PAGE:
New Statesman | What the story of the niqab-wearing Welsh speaker tells us about what we want to hear


You know this story because you’ve seen it on Facebook. Maybe you’re one of the 20,000-some people to have shared it. Or if it missed your wall, you saw it today in the Metro or the Times or the Welsh local press. It’s an irresistible one, seen through the eyes of a man on the replacement rail service between Newport and Cwmbran, though he doesn’t participate – he’s not the hero here, just the storyteller.

There’s a woman in a niqab, talking to her son in a non-English language. On the seat in front of them: a white man, who turns around and tells the woman that she’s in the UK and should be speaking English. On the seat in front of the white man, an elderly white woman who now says to him: “She’s in Wales. And she’s speaking Welsh.” How delicious. And how unlikely, if you care about things like that.

Read the full post at the New Statesman

The political myth kitty

Criticising the media gets boring. Even Chris Morris – who did it better than anyone with The Day Today and Brass Eye – found that he couldn’t bear to do it anymore when he came to work out his response to the war on terror: “I did formalise some ideas,” he told the Guardian, “but the jokes were all concerned with media coverage and perception, rather than the issue itself. And when you’ve already had a crack at media language, you can only do it a few times before you know how it works.” Continue reading

Everything red

This post was edited on 12 June 2010 – a commenter on Liberal Conspiracy pointed out that I used “civil” rather than “civic”, and I’ve now put that right.

Things are looking rosy for ResPublica, the Conservative think tank led by official enemy of Paperhouse and original Red Tory Phillip Blond. There’s now a government that’s broadly sympathetic to ResPublica’s aims (Red Toryism occupies the same sort of self-help space as Compassionate Conservatism), and it’s received a hefty injection of support – enough to be recruiting for six new positions offering “competitive + bonus” salaries.

One of the roles it’s looking to fill is “head of the security and civic cohesion unit“. Wait, what? Why does “security” go with “civic cohesion”? I know I’m approaching this from my standard fuzzy left position, but doesn’t “security” mean “people with guns and things that go bang”? And isn’t that a bit of an awkward fit with “community cohesion”, which seems to mean… Well, I don’t really know what it means. People rubbing along together, I guess. Municipal halls. That sort of thing.

Actually, I can have a pretty good guess at what it means in Blond-world. There’s his insidious insistence that the “indigenous white working class” have been “marginalised and ignored” (by whom?); he has a “sense” that “racism is returning”, but he treats racism as a rational response to barely-defined social conditions, rather than a repellent attitude that ought to be publically thrashed.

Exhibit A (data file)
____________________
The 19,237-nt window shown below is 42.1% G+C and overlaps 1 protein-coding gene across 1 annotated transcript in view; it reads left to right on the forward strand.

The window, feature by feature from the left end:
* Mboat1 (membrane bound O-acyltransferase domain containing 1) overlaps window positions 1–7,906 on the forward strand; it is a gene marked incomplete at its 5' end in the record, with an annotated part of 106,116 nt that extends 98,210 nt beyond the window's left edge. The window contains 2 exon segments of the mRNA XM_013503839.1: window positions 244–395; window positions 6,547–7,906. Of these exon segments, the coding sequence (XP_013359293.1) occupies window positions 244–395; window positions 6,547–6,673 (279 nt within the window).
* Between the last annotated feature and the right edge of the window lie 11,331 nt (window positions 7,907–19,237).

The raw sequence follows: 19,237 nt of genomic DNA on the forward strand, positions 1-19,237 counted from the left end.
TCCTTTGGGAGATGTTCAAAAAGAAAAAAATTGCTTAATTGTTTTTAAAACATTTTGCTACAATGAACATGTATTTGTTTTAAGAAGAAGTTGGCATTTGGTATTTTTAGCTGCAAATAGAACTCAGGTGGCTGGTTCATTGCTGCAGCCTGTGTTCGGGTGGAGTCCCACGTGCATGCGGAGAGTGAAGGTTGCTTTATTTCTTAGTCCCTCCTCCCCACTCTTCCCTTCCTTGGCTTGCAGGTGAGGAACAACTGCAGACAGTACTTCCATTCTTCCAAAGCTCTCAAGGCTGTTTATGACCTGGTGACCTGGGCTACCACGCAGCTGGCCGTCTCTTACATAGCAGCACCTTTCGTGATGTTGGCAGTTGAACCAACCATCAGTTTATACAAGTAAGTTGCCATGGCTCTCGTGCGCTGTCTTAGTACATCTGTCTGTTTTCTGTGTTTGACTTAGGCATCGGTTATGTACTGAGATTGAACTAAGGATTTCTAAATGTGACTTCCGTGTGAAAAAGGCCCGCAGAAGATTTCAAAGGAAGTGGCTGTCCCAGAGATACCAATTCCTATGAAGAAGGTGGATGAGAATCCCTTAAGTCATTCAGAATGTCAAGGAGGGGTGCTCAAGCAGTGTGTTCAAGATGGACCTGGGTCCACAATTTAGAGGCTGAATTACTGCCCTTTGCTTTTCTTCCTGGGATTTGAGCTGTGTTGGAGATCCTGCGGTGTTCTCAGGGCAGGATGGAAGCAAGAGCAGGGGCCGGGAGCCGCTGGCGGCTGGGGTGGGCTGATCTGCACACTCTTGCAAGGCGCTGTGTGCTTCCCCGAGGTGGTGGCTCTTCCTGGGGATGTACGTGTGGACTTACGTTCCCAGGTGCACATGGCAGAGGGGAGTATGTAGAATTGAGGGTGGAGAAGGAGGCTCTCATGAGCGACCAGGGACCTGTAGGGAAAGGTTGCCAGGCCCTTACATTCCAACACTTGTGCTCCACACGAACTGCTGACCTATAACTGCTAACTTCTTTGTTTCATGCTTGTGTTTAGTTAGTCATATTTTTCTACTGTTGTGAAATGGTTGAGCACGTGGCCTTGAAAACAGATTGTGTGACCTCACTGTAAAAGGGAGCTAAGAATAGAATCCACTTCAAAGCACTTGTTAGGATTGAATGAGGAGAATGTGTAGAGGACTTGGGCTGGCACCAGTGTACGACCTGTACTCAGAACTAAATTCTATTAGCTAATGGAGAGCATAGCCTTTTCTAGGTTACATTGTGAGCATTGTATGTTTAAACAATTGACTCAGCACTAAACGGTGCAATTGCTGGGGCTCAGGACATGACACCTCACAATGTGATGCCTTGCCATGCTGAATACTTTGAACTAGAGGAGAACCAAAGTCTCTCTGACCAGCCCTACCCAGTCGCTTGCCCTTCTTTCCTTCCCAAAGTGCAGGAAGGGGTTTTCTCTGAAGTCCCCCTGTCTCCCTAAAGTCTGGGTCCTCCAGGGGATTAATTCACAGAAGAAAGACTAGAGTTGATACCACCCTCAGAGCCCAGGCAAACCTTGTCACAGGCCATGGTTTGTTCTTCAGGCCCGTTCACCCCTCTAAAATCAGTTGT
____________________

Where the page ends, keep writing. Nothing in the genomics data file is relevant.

Blond is not keen on difference. He writes about the “ruinous consequences of state sanctioned multi-culturalism and the lazy moral and social relativism of the liberal middle class” as though those ruinous consequences are absolute and their cause confirmed. Whatever the ruinous consequences are, they were caused by multiculturalism, whatever that is. Clear? Good.

It’s that sort of floppy logic that makes sense of ResPublica’s decision to class civil cohesion with security issues. Things were nicer, in Blond’s view, before the 1940s – and maybe it’s not a perfect coincidence that his British Eden pre-dates Windrush. In Blond-world, security comes from sameness and pockets of otherness mean danger. And that, presumably, is why ResPublica puts “civic cohesion” under the same remit as spies, terror and invasions: because if you’re  not like Blond, then you’re against his nebulous, homogenous little idea of Britain.

Text © Sarah Ditum, 2010; photo by Kudomomo, used under Creative Commons

[Infographic] Where are the BNP’s voters?

BNP sympathies are a reaction to immigration and a sense of cultural endangerment in the white working class, right? Not exactly, according to this infographic from Information Is Beautiful, which shows many areas of relatively high BNP support (well, over 0.04% of the population) are remote from the largest non-white populations:

BNP membership vs ethnic minority population

It’s possible for voters to live at great distance from ethnic minority communities, and still think there are too many of them over here, apparently – but conversely, it also looks as though support for racist politics largely fades out where non-white faces are most visible. For the very small minority who actively support the BNP, it seems that beliefs about immigration are unlikely to have been formed by direct experience of it.

(Some caveats: the National Institute Of Statistics information is pretty old, and shows ethnic make-up rather than immigrant populations. If anyone has a more recent analysis they think is relevant, stick it in the comments.)

Text © Sarah Ditum, 2009. Image © David McCandless, used under Creative Commons. Spotted by @UAF.